There are certainly more options out there as well in the Choose Your Own adventure style of game. A game like Near and Far gives you that opportunity in a heavier board game. Most dungeon crawl style games put you in the roll of a certain class of character and you can get into the role playing aspect of that. However, with both Near and Far, and a dungeon crawl, it is going to have that longer set-up time than any of the games mentioned here, with the exception of Legacy of Dragonholt, but that, even, is only before the first game.

Image Source: Imagining Games

What I like about these games is that they are more accessible to get people into role playing than jumping straight into something like Dungeons and Dragons. Especially with Choose Your Own Adventure: House of Danger, people remember those books and how goofy those are, and because of the nostalgia they are going to be more apt to jump into playing that game.

One final thing to add in, there are games like Fiasco and Dreamchaser. These games are much more of the classic RPG. Fiasco doesn’t have a game master, so that is nice, while Dreamchaser does. Both of them, however, the character creation is really important and part of the game creation as well, so you feel like you’re playing more so immediately as compared to just something like Dungeons and Dragons where your character might not directly tie into the main plot of the game. These games can end up having a longer total time commitment though as compared to some of the other games, though Fiasco does focus itself down pretty well. These games also require a much heavier involvement in role playing.

When you get that RPG itch, what games will you be looking to fill that need? Have you had any experience with any of these games and preferences with them?

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Holiday Game Guide: Story Games

Holiday Game Guide: Story Games

I’ll be getting to some heavier strategy games, but those aren’t going to be the games for everyone. Some people want a game that focuses more on the storytelling aspects of the game. I’m not going to say games like Dungeons and Dragons which are […]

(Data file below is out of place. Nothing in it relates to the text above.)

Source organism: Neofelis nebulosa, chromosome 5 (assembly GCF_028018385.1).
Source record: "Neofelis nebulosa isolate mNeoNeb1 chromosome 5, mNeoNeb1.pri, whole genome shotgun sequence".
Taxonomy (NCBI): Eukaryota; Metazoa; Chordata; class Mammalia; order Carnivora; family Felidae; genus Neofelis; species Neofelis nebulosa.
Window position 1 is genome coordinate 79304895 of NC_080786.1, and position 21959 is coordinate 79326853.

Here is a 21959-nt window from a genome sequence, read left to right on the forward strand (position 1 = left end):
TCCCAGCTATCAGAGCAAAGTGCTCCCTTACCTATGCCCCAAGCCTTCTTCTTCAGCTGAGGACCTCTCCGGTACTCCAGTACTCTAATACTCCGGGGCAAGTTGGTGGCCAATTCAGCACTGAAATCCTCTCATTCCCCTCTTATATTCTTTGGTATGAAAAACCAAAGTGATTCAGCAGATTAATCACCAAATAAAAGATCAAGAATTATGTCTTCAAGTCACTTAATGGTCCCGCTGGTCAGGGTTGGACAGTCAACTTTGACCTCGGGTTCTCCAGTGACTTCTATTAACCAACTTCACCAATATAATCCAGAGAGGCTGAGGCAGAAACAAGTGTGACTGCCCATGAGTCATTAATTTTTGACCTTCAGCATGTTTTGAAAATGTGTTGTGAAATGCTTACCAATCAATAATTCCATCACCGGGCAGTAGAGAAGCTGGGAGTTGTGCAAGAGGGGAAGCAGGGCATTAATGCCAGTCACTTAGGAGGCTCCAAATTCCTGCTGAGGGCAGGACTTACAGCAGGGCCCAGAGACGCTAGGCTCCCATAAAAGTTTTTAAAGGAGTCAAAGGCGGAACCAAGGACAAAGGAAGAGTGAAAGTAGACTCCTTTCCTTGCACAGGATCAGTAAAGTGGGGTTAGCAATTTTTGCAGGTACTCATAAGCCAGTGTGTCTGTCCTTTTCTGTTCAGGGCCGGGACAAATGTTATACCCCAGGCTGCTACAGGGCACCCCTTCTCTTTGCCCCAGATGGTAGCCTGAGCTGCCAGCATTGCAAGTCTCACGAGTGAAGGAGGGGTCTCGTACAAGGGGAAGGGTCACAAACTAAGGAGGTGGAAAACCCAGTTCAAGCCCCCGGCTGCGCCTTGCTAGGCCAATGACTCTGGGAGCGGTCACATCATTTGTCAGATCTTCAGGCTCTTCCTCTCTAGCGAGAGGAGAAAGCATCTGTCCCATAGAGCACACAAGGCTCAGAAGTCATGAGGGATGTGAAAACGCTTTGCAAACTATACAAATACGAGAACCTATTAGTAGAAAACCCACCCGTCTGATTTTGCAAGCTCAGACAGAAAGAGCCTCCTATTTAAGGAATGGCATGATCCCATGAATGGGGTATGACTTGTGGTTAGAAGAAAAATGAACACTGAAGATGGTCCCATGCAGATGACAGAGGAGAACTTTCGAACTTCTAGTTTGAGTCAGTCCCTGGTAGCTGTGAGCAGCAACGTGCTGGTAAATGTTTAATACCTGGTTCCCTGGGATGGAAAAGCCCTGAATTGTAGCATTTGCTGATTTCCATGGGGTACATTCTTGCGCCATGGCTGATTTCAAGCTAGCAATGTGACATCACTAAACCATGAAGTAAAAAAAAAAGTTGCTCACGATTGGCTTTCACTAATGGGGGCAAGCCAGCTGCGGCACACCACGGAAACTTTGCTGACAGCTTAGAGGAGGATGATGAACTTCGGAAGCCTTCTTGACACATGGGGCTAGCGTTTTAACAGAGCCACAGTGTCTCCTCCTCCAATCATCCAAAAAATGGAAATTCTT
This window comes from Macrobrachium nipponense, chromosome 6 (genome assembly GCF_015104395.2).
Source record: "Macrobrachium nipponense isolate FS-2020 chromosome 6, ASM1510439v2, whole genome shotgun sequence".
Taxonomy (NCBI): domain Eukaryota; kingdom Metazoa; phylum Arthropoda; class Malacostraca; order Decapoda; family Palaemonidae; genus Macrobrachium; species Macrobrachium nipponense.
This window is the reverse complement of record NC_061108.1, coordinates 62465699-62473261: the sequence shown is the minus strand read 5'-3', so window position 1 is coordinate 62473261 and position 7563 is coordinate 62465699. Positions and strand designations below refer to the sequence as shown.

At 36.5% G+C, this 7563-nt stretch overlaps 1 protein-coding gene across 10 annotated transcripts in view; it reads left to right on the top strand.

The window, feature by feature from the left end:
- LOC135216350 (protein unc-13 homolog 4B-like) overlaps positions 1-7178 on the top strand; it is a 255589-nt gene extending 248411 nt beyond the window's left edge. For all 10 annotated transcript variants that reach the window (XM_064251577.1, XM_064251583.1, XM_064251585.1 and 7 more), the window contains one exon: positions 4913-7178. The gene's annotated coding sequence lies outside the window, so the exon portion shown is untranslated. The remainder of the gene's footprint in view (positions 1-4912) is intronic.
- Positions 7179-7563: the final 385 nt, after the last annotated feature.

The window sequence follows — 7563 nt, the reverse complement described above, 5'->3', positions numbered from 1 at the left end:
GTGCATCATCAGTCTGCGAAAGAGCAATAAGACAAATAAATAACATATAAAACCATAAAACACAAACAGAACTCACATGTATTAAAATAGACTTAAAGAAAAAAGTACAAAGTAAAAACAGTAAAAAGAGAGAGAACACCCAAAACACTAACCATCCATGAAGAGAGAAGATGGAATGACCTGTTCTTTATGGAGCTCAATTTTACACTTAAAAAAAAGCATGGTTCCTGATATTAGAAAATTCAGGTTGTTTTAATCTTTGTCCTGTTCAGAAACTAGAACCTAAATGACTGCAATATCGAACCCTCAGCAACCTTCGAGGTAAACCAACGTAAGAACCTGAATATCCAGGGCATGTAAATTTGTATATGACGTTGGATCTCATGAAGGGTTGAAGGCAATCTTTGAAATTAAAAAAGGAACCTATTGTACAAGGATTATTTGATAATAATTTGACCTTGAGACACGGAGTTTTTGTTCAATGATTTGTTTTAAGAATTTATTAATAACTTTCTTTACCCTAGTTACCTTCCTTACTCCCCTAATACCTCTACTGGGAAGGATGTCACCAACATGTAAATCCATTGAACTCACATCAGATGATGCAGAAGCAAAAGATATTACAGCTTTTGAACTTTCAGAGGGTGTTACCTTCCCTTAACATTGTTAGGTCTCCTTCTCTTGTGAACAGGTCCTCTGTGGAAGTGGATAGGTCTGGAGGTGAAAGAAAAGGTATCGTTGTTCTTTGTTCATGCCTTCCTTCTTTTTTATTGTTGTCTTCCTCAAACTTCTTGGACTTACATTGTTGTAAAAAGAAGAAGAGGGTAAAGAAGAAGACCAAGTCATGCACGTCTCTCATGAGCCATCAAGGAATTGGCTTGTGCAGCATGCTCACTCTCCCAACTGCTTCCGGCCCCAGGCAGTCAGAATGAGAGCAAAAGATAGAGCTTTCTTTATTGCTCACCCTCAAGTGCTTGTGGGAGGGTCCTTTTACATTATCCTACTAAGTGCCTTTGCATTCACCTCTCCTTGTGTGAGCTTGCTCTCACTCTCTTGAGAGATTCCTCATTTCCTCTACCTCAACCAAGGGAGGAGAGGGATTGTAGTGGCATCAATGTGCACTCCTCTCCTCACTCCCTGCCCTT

This Is Halloween: Board Games

This Is Halloween: Board Games

THIS IS HALLOWEEN! With possibly my favorite holiday coming up, probably Christmas then Halloween, I thought it would be a fun to toss out some of my favorite or good ideas for scary books, board games, movies, anime, or anything else. They are going to […]

TableTopTakes: Choose Your Own Adventure: House of Danger

TableTopTakes: Choose Your Own Adventure: House of Danger

Time for some gaming fun, this time with the newest game that is a craze, the Choose Your Own Adventure: House of Danger game. Which is based off of the Choose Your Own Adventure book by the same name.

Image Source: Amazon

House of Danger does what you’d expect it to. You are going through the story, and after reading a paragraph or so you have a choice to make. This basically is always what room you’ll go into next or area that you’ll explore, but there can be other things as well. Some of the cards have challenges that you need to beat. It could be fighting off a monster or searching for clues. However, if you fail, the danger tracker goes up, and the challenges are harder to beat. There are also optional challenges that you can do that will give you more clues to what is going on, but could end up driving up that danger meter if you fail.